Yesterday, Makhura - also acting ANC provincial chairperson - detailed reasons for his decision to place Emfuleni municipality in the Sedibeng region under administration. This follows persistent financial woes that crippled the municipality’s capacity to deliver services.
Makhura’s move saw Emfuleni mayor Jacob Khawe tendering his resignation, before the party’s provincial leadership asked him to reverse it and continue to serve.
The ANC Youth league said the decision was part of attempts by Makhura to neutralise those he did not want to serve with ahead of the conference, during which he is set to be elected provincial chairperson.
The league is leading a grouping within the ANC pushing for Khawe to contest current provincial secretary Hope Papo, who is seeking re-election. It also wants former ANCYL provincial chairperson and current economic development MEC Lebogang Maile to become deputy chairperson.
Yesterday, Makhura said he had confidence in Khawe as mayor in the municipality, but he had no choice but to intervene to ensure stability. “ANC conferences come and go. We cannot sit and wait for them to deal with service delivery. I am premier of this province. If there is a problem in a municipality in Gauteng, leave politics out of it. I cannot sit back.
“If that municipality collapses and there is no services there, the communities rise.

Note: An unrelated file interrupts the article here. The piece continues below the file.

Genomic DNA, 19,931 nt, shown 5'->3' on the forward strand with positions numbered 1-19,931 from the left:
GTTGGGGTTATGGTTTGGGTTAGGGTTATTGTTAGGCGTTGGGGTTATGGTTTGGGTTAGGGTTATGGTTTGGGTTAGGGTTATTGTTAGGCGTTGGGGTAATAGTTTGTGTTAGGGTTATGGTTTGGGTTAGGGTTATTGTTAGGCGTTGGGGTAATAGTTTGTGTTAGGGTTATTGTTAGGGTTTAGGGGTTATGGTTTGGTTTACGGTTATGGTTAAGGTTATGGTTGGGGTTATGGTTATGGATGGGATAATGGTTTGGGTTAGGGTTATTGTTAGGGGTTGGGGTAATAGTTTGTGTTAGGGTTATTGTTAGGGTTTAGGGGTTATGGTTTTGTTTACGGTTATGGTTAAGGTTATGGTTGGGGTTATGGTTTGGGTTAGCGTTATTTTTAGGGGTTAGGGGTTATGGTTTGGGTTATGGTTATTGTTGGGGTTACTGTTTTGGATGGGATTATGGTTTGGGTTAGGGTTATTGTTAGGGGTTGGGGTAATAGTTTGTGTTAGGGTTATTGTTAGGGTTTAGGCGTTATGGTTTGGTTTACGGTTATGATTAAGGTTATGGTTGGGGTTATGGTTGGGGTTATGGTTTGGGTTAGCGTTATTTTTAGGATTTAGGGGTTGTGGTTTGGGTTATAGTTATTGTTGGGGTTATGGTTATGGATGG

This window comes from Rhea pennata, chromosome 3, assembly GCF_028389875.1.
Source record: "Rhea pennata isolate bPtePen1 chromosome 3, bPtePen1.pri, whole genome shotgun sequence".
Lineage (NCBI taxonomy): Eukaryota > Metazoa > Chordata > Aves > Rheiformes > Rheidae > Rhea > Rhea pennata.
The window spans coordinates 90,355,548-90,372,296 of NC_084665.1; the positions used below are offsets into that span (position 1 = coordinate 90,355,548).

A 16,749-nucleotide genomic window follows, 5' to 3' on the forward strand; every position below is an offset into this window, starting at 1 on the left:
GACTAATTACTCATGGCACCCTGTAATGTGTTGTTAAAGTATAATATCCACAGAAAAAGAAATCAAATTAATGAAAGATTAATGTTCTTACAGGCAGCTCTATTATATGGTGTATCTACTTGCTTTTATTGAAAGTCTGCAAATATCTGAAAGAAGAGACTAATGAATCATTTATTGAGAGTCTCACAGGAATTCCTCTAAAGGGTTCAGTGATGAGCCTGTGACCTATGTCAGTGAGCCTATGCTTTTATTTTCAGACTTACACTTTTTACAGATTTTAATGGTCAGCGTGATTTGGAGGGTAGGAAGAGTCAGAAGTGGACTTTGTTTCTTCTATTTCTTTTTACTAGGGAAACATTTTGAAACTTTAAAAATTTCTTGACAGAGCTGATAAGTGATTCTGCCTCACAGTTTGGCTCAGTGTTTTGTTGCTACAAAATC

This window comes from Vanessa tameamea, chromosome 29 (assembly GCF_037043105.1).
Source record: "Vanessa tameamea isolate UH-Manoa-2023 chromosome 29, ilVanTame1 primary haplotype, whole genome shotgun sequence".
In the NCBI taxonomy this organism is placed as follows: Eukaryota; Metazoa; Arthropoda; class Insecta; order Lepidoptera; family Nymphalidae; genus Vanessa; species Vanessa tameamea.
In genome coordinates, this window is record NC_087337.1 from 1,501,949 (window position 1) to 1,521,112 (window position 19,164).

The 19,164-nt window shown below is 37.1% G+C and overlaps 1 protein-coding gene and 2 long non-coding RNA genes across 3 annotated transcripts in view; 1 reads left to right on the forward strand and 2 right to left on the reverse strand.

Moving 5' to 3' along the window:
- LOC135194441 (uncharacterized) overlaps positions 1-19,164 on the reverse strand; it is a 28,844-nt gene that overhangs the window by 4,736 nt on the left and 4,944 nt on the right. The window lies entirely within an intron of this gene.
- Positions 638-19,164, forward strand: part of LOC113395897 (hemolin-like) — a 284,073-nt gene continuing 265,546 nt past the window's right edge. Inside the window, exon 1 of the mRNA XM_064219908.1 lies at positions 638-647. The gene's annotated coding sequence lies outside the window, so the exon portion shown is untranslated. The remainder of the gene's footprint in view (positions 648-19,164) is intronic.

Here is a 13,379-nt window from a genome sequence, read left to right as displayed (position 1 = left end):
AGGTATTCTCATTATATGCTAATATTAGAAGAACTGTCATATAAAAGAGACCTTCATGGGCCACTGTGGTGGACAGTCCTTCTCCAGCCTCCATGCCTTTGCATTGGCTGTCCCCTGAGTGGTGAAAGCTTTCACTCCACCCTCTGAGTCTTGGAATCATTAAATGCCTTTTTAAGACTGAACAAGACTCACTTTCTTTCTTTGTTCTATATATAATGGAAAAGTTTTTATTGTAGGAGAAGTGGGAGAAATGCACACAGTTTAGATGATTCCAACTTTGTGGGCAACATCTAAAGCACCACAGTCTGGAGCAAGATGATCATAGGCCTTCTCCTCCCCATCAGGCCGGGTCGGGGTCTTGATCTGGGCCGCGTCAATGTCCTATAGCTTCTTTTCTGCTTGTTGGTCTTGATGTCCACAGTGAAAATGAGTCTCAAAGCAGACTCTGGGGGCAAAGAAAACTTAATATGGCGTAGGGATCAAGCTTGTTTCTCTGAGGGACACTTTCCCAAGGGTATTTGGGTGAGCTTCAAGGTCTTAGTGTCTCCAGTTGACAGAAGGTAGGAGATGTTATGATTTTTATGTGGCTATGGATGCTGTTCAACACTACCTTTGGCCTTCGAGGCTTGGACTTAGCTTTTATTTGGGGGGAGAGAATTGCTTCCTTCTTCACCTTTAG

"They say I must explain because I was afraid to intervene because the constitution says that is what provincial government must do.”
Makhura said he was unfazed by those who called his decision to take over the control of the municipality politically motivated. The ANC-led alliance in the region had welcomed his intervention into the municipality, he said.
“I have a job to do as the premier of Gauteng. I intervene there with a clear conscience. This intervention is required. I will do that anywhere in the Gauteng province, regardless of which party is governing when I have to. We do not want to politicise service delivery,” Makhura said.
Since November 2015, provincial treasury and the co-operative governance department had been working with the municipality with the aim of providing institutional support and help strengthen the municipality’s capacity to perform its functions, but things had worsened, he said.
Despite the hard work by Khawe and the leadership in the municipality, the financial position of the municipality had deteriorated to a point where it was unable to provide basic services,” Makhura said.
“What started as a financial problem has now become a problem of service delivery.”
Emfuleni is one of the country’s many municipalities that did not have an adequate revenue base to fund its budget, as it was located in financially distressed areas.
Eskom and Rand Water had sometimes switched off water and electricity supply in some areas of the municipality as the they demanded payment for their services.
The intervention over the next six months will include enhancement of revenue collection and service delivery with a focus on stormwater infrastructure, sanitation, cleaning and waste management and human settlements.